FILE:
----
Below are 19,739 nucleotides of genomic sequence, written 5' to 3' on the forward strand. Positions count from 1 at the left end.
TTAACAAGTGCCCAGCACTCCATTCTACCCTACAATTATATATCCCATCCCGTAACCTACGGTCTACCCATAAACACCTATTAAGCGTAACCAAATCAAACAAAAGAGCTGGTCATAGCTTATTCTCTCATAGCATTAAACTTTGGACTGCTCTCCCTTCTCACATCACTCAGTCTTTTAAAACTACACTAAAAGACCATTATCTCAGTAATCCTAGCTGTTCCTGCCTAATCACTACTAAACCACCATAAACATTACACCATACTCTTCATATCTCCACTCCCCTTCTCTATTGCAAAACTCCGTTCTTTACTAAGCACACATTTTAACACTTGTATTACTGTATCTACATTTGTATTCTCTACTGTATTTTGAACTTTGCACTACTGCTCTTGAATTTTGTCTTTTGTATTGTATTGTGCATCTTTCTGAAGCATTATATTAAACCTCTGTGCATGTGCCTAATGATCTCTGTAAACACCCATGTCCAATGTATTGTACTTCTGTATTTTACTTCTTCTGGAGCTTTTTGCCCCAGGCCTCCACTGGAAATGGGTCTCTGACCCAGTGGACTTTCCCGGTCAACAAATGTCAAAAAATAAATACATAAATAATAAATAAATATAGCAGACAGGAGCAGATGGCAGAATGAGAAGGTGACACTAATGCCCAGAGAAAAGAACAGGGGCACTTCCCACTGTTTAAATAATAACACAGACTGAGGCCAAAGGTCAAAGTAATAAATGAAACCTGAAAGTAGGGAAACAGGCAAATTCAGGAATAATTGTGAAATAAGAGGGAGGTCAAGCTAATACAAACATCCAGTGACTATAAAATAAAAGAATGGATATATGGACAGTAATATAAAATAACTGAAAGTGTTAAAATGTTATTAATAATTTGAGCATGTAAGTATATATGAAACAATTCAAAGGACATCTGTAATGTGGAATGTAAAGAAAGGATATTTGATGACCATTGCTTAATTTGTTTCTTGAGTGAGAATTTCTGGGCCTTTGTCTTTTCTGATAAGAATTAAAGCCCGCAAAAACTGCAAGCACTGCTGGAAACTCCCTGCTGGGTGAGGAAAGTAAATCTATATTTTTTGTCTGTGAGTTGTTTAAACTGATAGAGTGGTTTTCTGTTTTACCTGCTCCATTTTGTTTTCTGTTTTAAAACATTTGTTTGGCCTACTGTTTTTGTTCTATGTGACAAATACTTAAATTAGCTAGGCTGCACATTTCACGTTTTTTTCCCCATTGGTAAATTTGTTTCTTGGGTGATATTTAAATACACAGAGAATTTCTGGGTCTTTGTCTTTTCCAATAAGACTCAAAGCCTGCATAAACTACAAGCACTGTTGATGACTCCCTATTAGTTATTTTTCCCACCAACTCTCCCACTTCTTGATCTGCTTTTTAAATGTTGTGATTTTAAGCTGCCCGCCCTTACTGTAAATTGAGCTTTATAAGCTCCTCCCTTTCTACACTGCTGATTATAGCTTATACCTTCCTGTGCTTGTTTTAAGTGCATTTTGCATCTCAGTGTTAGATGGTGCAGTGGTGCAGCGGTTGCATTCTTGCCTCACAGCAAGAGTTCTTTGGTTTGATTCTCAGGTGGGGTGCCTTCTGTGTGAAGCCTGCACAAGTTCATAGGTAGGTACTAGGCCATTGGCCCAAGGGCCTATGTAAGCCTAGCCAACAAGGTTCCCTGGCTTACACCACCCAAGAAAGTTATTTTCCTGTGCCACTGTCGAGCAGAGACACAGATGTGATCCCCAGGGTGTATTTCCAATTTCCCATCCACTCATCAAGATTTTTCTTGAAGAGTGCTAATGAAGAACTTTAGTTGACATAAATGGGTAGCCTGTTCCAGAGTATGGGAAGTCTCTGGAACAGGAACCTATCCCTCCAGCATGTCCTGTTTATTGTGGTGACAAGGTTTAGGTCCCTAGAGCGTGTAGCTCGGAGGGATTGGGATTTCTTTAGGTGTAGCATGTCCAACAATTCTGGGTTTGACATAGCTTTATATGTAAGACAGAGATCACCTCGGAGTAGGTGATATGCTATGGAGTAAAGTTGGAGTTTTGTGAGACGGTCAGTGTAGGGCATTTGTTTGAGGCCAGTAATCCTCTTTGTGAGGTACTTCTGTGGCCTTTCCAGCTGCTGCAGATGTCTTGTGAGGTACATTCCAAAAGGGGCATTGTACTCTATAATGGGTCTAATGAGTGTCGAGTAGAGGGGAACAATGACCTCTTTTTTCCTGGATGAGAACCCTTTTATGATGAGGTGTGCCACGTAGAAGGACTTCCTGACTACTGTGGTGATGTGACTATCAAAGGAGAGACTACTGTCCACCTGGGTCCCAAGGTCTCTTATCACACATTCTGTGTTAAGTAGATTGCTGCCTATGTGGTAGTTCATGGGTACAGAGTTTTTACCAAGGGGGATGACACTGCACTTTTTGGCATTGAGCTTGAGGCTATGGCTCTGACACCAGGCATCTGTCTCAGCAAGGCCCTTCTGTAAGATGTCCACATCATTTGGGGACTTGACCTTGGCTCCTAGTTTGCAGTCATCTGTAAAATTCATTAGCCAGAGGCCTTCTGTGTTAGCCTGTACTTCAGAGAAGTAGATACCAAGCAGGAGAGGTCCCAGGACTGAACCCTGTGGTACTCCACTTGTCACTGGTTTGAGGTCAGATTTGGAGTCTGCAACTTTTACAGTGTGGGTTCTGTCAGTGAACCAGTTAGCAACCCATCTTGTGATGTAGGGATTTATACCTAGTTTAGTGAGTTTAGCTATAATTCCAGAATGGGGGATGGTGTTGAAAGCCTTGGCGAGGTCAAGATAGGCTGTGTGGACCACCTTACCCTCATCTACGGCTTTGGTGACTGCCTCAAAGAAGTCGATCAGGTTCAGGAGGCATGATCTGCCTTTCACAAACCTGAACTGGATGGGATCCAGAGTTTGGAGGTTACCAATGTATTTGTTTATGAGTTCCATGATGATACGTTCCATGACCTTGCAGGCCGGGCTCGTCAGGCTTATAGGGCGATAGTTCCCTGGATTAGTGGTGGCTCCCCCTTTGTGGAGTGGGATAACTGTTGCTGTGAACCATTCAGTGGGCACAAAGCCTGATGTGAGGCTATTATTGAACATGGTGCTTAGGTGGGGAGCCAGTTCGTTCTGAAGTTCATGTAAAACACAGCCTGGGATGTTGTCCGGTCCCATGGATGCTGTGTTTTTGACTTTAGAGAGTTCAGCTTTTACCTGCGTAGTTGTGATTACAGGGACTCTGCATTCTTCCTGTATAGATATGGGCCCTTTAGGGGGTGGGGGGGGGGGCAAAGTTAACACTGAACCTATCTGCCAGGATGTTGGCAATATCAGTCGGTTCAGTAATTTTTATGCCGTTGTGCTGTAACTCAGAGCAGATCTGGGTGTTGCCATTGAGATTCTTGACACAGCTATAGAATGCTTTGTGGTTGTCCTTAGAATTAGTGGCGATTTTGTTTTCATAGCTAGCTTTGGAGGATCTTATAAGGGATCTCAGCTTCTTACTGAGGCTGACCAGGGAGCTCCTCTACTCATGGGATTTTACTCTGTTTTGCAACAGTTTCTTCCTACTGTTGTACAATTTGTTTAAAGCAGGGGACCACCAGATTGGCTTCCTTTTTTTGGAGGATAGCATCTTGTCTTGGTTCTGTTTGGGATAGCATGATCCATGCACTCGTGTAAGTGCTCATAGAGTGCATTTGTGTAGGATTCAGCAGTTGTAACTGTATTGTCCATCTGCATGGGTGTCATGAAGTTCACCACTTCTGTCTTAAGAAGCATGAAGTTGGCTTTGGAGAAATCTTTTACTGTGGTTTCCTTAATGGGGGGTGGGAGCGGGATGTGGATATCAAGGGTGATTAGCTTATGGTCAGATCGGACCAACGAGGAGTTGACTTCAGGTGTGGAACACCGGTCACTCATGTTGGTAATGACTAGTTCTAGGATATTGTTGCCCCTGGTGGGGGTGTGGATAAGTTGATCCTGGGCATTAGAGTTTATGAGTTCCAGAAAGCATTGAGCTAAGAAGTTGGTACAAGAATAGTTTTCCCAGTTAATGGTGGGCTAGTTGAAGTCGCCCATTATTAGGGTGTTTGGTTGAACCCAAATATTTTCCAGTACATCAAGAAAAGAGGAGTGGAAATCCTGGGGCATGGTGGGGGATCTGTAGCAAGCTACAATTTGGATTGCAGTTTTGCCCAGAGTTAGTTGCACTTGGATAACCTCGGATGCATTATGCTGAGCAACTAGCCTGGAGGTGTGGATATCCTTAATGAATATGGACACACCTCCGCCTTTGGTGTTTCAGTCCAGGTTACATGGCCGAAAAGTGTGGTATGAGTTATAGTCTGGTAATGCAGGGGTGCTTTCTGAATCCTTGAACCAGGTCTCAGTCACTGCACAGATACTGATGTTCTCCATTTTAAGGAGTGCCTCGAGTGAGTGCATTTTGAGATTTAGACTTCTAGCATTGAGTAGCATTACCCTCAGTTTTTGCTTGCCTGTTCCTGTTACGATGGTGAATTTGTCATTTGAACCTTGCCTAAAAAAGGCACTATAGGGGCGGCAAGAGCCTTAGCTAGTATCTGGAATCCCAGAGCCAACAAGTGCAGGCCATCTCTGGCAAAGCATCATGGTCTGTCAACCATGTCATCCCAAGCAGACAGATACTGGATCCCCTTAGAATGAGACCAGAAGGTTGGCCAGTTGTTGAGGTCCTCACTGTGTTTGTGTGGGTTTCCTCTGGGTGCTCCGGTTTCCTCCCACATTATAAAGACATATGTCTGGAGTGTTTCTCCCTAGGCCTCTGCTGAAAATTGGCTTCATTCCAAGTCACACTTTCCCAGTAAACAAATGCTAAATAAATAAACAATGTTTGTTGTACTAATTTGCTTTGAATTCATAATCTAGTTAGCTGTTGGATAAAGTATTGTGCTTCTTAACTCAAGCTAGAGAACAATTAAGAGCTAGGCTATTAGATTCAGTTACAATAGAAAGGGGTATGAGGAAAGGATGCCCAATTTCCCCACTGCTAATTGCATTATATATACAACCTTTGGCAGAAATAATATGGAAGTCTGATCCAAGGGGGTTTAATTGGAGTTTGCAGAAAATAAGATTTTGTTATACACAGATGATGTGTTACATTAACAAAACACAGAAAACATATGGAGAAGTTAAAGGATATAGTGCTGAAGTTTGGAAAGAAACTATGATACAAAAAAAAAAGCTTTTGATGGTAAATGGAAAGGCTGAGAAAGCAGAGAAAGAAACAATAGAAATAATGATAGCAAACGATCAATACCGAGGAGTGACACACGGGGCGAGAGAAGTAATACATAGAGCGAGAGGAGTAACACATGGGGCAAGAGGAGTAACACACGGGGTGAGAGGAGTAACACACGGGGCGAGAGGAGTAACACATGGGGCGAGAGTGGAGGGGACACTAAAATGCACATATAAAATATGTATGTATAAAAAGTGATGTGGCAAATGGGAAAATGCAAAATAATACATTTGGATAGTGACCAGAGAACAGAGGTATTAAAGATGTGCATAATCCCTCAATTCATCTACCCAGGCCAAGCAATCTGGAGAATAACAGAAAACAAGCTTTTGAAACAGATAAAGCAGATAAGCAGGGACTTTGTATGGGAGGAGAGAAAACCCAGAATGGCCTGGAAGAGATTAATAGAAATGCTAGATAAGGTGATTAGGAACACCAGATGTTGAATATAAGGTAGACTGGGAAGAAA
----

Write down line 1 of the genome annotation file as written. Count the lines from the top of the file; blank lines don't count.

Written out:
Below are 19,739 nucleotides of genomic sequence, written 5' to 3' on the forward strand. Positions count from 1 at the left end.